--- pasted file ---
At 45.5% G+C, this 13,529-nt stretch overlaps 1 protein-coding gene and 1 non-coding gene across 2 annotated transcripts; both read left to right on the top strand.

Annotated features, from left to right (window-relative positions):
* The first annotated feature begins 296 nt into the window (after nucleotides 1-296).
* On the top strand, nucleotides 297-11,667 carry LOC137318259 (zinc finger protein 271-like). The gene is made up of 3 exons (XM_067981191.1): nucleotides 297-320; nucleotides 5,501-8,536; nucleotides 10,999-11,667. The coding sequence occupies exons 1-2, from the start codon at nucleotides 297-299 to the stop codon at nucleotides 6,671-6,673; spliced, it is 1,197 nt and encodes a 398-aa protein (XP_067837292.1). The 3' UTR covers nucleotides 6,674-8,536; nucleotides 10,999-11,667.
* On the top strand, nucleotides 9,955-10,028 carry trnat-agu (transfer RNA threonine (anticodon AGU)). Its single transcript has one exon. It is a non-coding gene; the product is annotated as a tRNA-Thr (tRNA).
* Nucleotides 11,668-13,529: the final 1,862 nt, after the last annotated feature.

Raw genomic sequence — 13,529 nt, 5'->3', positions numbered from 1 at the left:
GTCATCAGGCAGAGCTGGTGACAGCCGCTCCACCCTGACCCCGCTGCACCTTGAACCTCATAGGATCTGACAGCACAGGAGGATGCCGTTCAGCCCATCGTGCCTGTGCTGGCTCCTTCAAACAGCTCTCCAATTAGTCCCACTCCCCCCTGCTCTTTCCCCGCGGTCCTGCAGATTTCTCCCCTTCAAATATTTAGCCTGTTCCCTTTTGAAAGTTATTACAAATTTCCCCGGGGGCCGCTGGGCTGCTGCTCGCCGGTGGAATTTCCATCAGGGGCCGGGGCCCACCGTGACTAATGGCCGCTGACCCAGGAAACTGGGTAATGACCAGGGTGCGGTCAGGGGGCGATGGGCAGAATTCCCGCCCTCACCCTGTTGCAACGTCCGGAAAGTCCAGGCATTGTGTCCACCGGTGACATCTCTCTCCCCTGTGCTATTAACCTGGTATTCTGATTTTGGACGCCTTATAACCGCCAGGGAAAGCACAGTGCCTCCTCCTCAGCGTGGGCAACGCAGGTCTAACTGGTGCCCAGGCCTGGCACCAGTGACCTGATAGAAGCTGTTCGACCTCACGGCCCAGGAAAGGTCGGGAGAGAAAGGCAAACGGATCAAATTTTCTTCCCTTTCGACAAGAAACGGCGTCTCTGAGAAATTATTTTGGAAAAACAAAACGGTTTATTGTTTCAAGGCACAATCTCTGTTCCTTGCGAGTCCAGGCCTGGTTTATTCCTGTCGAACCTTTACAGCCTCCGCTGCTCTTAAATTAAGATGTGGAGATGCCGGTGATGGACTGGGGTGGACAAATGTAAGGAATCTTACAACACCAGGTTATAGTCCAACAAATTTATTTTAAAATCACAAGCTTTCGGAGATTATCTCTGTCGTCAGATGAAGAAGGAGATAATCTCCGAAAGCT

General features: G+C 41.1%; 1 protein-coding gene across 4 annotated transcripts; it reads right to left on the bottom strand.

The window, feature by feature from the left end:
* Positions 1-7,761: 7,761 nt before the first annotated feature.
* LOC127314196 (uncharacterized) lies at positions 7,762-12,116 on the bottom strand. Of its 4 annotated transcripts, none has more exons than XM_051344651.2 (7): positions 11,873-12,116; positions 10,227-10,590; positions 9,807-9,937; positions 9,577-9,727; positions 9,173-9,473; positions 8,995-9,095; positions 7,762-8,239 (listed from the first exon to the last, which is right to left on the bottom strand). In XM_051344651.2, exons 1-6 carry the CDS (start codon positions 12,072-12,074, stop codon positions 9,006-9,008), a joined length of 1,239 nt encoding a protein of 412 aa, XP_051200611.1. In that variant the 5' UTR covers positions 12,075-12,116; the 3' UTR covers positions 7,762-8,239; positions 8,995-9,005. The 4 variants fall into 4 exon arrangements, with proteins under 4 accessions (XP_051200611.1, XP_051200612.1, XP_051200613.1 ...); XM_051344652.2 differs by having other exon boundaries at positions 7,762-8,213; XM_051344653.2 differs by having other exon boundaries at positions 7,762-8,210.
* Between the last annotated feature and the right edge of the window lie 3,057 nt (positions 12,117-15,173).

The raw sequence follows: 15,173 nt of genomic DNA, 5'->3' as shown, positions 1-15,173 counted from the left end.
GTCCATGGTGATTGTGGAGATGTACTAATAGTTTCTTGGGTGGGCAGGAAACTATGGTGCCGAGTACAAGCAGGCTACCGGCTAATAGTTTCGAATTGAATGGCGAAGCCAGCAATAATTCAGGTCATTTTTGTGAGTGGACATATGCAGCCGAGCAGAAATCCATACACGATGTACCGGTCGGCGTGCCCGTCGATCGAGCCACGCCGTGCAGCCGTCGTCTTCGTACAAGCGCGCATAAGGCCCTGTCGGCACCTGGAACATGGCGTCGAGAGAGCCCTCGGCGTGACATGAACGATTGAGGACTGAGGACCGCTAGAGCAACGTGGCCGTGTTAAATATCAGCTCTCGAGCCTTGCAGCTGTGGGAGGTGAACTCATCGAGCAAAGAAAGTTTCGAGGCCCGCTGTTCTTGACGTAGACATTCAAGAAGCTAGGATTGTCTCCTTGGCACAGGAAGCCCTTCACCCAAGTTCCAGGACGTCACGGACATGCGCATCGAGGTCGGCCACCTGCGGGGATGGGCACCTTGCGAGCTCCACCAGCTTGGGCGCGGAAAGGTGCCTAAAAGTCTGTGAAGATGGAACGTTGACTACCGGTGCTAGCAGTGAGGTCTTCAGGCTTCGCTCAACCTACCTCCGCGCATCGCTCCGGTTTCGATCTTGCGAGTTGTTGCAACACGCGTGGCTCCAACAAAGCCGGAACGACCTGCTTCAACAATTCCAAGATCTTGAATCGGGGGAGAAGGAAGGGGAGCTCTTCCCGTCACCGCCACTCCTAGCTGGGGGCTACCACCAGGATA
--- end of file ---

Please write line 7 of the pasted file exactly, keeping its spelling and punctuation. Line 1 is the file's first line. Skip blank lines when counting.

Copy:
Raw genomic sequence — 13,529 nt, 5'->3', positions numbered from 1 at the left: